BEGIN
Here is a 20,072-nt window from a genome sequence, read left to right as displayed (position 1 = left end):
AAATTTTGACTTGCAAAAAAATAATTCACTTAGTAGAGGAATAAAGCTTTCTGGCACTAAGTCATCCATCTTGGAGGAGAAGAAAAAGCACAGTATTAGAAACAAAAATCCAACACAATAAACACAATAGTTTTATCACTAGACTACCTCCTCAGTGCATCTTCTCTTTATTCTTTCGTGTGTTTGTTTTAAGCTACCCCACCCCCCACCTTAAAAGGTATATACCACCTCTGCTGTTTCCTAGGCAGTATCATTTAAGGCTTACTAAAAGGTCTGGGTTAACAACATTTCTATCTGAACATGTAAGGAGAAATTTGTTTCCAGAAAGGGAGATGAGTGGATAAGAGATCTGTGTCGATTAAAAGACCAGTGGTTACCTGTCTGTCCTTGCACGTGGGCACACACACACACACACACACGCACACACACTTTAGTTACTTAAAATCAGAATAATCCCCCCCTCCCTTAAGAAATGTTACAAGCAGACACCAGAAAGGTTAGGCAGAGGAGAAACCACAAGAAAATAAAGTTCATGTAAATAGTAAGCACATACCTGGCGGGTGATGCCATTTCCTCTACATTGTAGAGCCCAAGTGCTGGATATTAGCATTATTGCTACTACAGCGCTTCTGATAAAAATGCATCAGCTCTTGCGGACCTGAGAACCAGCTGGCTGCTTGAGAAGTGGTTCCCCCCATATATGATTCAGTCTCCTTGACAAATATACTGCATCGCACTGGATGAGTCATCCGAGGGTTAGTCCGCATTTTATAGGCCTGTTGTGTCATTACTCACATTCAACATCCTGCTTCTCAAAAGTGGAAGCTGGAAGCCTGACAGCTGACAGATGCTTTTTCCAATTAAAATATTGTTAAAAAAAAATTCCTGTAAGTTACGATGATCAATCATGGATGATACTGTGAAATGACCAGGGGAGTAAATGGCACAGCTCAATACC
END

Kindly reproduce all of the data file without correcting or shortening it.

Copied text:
Here is a 20,072-nt window from a genome sequence, read left to right as displayed (position 1 = left end):
AAATTTTGACTTGCAAAAAAATAATTCACTTAGTAGAGGAATAAAGCTTTCTGGCACTAAGTCATCCATCTTGGAGGAGAAGAAAAAGCACAGTATTAGAAACAAAAATCCAACACAATAAACACAATAGTTTTATCACTAGACTACCTCCTCAGTGCATCTTCTCTTTATTCTTTCGTGTGTTTGTTTTAAGCTACCCCACCCCCCACCTTAAAAGGTATATACCACCTCTGCTGTTTCCTAGGCAGTATCATTTAAGGCTTACTAAAAGGTCTGGGTTAACAACATTTCTATCTGAACATGTAAGGAGAAATTTGTTTCCAGAAAGGGAGATGAGTGGATAAGAGATCTGTGTCGATTAAAAGACCAGTGGTTACCTGTCTGTCCTTGCACGTGGGCACACACACACACACACACACGCACACACACTTTAGTTACTTAAAATCAGAATAATCCCCCCCTCCCTTAAGAAATGTTACAAGCAGACACCAGAAAGGTTAGGCAGAGGAGAAACCACAAGAAAATAAAGTTCATGTAAATAGTAAGCACATACCTGGCGGGTGATGCCATTTCCTCTACATTGTAGAGCCCAAGTGCTGGATATTAGCATTATTGCTACTACAGCGCTTCTGATAAAAATGCATCAGCTCTTGCGGACCTGAGAACCAGCTGGCTGCTTGAGAAGTGGTTCCCCCCATATATGATTCAGTCTCCTTGACAAATATACTGCATCGCACTGGATGAGTCATCCGAGGGTTAGTCCGCATTTTATAGGCCTGTTGTGTCATTACTCACATTCAACATCCTGCTTCTCAAAAGTGGAAGCTGGAAGCCTGACAGCTGACAGATGCTTTTTCCAATTAAAATATTGTTAAAAAAAAATTCCTGTAAGTTACGATGATCAATCATGGATGATACTGTGAAATGACCAGGGGAGTAAATGGCACAGCTCAATACC